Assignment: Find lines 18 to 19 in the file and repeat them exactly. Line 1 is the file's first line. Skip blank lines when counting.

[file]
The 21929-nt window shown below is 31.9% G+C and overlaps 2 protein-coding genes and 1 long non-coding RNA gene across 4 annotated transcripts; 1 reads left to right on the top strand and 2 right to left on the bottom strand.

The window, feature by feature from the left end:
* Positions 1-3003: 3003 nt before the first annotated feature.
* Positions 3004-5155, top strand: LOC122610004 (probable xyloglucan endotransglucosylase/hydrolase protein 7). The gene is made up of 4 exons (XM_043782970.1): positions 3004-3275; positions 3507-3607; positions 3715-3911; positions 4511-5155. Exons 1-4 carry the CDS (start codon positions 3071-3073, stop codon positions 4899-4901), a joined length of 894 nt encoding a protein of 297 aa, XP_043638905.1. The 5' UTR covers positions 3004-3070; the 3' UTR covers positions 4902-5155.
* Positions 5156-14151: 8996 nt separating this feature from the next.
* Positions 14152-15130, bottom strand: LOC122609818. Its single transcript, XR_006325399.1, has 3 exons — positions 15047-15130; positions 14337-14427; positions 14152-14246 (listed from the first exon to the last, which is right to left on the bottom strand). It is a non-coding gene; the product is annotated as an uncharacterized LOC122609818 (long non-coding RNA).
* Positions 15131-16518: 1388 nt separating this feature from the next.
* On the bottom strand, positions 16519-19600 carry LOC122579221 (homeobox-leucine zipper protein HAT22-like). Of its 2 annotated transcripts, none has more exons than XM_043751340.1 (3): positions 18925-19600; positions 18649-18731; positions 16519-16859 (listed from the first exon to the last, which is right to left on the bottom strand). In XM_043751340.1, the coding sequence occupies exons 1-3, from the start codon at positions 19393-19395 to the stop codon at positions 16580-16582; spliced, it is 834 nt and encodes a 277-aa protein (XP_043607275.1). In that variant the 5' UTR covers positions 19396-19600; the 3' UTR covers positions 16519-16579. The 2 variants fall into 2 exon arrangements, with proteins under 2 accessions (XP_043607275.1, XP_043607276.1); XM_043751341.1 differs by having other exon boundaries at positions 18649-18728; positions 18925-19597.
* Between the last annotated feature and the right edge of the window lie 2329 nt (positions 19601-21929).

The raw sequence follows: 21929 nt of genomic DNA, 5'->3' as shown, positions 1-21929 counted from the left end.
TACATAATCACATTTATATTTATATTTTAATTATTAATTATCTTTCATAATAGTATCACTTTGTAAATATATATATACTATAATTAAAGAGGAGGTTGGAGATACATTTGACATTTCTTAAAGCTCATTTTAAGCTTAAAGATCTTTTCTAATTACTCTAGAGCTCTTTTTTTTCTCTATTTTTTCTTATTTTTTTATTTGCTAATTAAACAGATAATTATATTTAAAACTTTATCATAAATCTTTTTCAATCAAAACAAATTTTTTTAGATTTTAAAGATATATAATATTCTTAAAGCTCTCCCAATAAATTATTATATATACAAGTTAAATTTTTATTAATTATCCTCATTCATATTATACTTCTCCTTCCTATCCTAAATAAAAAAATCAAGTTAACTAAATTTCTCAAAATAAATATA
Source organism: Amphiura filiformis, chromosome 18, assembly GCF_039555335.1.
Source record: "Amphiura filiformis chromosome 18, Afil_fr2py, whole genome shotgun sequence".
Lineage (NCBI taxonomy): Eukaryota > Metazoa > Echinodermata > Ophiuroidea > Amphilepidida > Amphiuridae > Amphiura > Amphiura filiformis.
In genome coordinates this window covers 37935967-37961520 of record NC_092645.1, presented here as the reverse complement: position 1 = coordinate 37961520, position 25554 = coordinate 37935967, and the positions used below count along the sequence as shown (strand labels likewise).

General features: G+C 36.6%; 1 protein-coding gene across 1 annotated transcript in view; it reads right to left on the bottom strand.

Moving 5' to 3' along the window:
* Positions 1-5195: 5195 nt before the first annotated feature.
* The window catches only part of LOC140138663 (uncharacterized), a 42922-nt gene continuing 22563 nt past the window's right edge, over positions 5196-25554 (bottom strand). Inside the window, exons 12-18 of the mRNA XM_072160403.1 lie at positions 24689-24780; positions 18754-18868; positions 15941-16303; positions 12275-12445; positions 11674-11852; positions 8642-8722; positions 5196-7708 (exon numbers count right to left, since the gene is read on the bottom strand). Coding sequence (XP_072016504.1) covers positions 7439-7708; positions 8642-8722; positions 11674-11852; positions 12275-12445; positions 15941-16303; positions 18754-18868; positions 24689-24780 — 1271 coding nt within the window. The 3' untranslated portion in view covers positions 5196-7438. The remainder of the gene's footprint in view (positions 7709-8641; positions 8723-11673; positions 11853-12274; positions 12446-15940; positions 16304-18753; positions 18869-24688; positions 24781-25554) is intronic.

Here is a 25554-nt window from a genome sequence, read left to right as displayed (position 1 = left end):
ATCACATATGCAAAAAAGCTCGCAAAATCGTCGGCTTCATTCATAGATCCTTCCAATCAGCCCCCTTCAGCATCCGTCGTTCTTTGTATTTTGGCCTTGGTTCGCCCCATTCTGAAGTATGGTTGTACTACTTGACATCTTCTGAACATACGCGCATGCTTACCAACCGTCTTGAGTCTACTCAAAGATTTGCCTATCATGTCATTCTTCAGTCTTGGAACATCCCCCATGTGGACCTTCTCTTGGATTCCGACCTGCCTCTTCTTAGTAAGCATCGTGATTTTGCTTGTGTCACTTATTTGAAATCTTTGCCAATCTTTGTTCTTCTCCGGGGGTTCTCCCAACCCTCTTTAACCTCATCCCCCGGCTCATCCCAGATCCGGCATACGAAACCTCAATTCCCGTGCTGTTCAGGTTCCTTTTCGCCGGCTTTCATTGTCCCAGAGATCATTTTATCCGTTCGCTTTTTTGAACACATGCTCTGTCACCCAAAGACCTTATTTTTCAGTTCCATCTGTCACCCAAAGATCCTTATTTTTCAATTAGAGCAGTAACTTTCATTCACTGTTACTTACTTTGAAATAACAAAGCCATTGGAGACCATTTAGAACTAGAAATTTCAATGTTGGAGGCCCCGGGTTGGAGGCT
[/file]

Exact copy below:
* Positions 1-5195: 5195 nt before the first annotated feature.
* The window catches only part of LOC140138663 (uncharacterized), a 42922-nt gene continuing 22563 nt past the window's right edge, over positions 5196-25554 (bottom strand). Inside the window, exons 12-18 of the mRNA XM_072160403.1 lie at positions 24689-24780; positions 18754-18868; positions 15941-16303; positions 12275-12445; positions 11674-11852; positions 8642-8722; positions 5196-7708 (exon numbers count right to left, since the gene is read on the bottom strand). Coding sequence (XP_072016504.1) covers positions 7439-7708; positions 8642-8722; positions 11674-11852; positions 12275-12445; positions 15941-16303; positions 18754-18868; positions 24689-24780 — 1271 coding nt within the window. The 3' untranslated portion in view covers positions 5196-7438. The remainder of the gene's footprint in view (positions 7709-8641; positions 8723-11673; positions 11853-12274; positions 12446-15940; positions 16304-18753; positions 18869-24688; positions 24781-25554) is intronic.